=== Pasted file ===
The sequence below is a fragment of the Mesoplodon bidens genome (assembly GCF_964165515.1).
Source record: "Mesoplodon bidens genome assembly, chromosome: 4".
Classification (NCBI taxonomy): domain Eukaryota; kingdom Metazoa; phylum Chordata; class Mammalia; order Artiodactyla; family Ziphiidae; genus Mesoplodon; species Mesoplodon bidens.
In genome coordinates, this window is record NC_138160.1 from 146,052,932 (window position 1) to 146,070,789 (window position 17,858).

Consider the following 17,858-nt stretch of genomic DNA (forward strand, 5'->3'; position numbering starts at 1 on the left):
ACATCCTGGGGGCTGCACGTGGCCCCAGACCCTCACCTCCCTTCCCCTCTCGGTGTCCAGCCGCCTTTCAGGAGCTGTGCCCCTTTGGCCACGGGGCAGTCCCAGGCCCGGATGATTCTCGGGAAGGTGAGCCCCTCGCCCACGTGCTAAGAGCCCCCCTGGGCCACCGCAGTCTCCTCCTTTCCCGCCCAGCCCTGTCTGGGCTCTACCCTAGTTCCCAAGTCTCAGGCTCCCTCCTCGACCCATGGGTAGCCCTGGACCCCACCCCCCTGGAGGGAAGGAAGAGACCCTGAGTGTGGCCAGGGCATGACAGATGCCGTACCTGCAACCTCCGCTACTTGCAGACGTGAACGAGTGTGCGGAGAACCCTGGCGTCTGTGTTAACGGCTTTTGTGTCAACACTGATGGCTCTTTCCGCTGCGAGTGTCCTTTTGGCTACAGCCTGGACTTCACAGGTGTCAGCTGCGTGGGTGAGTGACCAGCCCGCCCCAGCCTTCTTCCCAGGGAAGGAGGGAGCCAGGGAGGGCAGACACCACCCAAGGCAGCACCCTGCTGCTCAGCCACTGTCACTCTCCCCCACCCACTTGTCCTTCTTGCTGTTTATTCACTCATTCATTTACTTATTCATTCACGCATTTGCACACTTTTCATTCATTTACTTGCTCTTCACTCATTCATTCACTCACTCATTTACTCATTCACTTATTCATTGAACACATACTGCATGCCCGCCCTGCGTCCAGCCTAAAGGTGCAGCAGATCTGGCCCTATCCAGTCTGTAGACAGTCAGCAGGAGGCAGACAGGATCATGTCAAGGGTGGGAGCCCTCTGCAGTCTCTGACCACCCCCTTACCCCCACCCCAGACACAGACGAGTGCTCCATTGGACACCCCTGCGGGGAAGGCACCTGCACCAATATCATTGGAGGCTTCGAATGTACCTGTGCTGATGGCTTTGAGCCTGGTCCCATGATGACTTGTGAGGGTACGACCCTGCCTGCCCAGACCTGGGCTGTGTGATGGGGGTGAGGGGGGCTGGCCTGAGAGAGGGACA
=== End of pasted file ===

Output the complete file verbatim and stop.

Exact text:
The sequence below is a fragment of the Mesoplodon bidens genome (assembly GCF_964165515.1).
Source record: "Mesoplodon bidens genome assembly, chromosome: 4".
Classification (NCBI taxonomy): domain Eukaryota; kingdom Metazoa; phylum Chordata; class Mammalia; order Artiodactyla; family Ziphiidae; genus Mesoplodon; species Mesoplodon bidens.
In genome coordinates, this window is record NC_138160.1 from 146,052,932 (window position 1) to 146,070,789 (window position 17,858).

Consider the following 17,858-nt stretch of genomic DNA (forward strand, 5'->3'; position numbering starts at 1 on the left):
ACATCCTGGGGGCTGCACGTGGCCCCAGACCCTCACCTCCCTTCCCCTCTCGGTGTCCAGCCGCCTTTCAGGAGCTGTGCCCCTTTGGCCACGGGGCAGTCCCAGGCCCGGATGATTCTCGGGAAGGTGAGCCCCTCGCCCACGTGCTAAGAGCCCCCCTGGGCCACCGCAGTCTCCTCCTTTCCCGCCCAGCCCTGTCTGGGCTCTACCCTAGTTCCCAAGTCTCAGGCTCCCTCCTCGACCCATGGGTAGCCCTGGACCCCACCCCCCTGGAGGGAAGGAAGAGACCCTGAGTGTGGCCAGGGCATGACAGATGCCGTACCTGCAACCTCCGCTACTTGCAGACGTGAACGAGTGTGCGGAGAACCCTGGCGTCTGTGTTAACGGCTTTTGTGTCAACACTGATGGCTCTTTCCGCTGCGAGTGTCCTTTTGGCTACAGCCTGGACTTCACAGGTGTCAGCTGCGTGGGTGAGTGACCAGCCCGCCCCAGCCTTCTTCCCAGGGAAGGAGGGAGCCAGGGAGGGCAGACACCACCCAAGGCAGCACCCTGCTGCTCAGCCACTGTCACTCTCCCCCACCCACTTGTCCTTCTTGCTGTTTATTCACTCATTCATTTACTTATTCATTCACGCATTTGCACACTTTTCATTCATTTACTTGCTCTTCACTCATTCATTCACTCACTCATTTACTCATTCACTTATTCATTGAACACATACTGCATGCCCGCCCTGCGTCCAGCCTAAAGGTGCAGCAGATCTGGCCCTATCCAGTCTGTAGACAGTCAGCAGGAGGCAGACAGGATCATGTCAAGGGTGGGAGCCCTCTGCAGTCTCTGACCACCCCCTTACCCCCACCCCAGACACAGACGAGTGCTCCATTGGACACCCCTGCGGGGAAGGCACCTGCACCAATATCATTGGAGGCTTCGAATGTACCTGTGCTGATGGCTTTGAGCCTGGTCCCATGATGACTTGTGAGGGTACGACCCTGCCTGCCCAGACCTGGGCTGTGTGATGGGGGTGAGGGGGGCTGGCCTGAGAGAGGGACA